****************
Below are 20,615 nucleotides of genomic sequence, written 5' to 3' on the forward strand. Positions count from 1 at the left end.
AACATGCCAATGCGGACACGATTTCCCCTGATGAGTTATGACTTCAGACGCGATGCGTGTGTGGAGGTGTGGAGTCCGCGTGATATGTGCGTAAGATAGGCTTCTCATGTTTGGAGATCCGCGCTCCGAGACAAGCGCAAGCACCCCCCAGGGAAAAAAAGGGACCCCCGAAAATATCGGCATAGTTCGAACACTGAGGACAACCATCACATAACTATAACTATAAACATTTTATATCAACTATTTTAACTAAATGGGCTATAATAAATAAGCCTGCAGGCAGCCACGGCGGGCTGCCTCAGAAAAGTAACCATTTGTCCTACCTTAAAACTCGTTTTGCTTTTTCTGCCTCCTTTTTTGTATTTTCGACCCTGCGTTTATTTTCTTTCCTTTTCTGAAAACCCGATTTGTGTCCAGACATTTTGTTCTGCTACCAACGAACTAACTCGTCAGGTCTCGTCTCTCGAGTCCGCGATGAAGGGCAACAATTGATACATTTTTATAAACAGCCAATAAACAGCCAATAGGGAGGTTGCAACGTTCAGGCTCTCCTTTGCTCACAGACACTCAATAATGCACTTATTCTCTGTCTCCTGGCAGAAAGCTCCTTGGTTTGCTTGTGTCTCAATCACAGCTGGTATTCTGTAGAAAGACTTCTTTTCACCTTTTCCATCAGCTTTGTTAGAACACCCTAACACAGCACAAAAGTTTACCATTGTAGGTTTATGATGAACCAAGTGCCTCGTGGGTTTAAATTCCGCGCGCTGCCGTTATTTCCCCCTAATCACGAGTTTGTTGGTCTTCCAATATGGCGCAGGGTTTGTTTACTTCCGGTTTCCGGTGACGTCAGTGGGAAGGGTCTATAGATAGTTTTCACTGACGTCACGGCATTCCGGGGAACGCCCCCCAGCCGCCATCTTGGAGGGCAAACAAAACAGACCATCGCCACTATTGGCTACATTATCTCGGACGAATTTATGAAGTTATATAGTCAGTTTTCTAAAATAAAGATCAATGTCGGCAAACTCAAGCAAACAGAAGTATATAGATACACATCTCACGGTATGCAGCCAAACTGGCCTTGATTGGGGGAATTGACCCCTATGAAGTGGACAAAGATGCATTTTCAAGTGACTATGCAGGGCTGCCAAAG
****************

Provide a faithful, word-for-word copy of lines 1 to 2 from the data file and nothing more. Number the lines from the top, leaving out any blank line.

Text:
Below are 20,615 nucleotides of genomic sequence, written 5' to 3' on the forward strand. Positions count from 1 at the left end.
AACATGCCAATGCGGACACGATTTCCCCTGATGAGTTATGACTTCAGACGCGATGCGTGTGTGGAGGTGTGGAGTCCGCGTGATATGTGCGTAAGATAGGCTTCTCATGTTTGGAGATCCGCGCTCCGAGACAAGCGCAAGCACCCCCCAGGGAAAAAAAGGGACCCCCGAAAATATCGGCATAGTTCGAACACTGAGGACAACCATCACATAACTATAACTATAAACATTTTATATCAACTATTTTAACTAAATGGGCTATAATAAATAAGCCTGCAGGCAGCCACGGCGGGCTGCCTCAGAAAAGTAACCATTTGTCCTACCTTAAAACTCGTTTTGCTTTTTCTGCCTCCTTTTTTGTATTTTCGACCCTGCGTTTATTTTCTTTCCTTTTCTGAAAACCCGATTTGTGTCCAGACATTTTGTTCTGCTACCAACGAACTAACTCGTCAGGTCTCGTCTCTCGAGTCCGCGATGAAGGGCAACAATTGATACATTTTTATAAACAGCCAATAAACAGCCAATAGGGAGGTTGCAACGTTCAGGCTCTCCTTTGCTCACAGACACTCAATAATGCACTTATTCTCTGTCTCCTGGCAGAAAGCTCCTTGGTTTGCTTGTGTCTCAATCACAGCTGGTATTCTGTAGAAAGACTTCTTTTCACCTTTTCCATCAGCTTTGTTAGAACACCCTAACACAGCACAAAAGTTTACCATTGTAGGTTTATGATGAACCAAGTGCCTCGTGGGTTTAAATTCCGCGCGCTGCCGTTATTTCCCCCTAATCACGAGTTTGTTGGTCTTCCAATATGGCGCAGGGTTTGTTTACTTCCGGTTTCCGGTGACGTCAGTGGGAAGGGTCTATAGATAGTTTTCACTGACGTCACGGCATTCCGGGGAACGCCCCCCAGCCGCCATCTTGGAGGGCAAACAAAACAGACCATCGCCACTATTGGCTACATTATCTCGGACGAATTTATGAAGTTATATAGTCAGTTTTCTAAAATAAAGATCAATGTCGGCAAACTCAAGCAAACAGAAGTATATAGATACACATCTCACGGTATGCAGCCAAACTGGCCTTGATTGGGGGAATTGACCCCTATGAAGTGGACAAAGATGCATTTTCAAGTGACTATGCAGGGCTGCCAAAG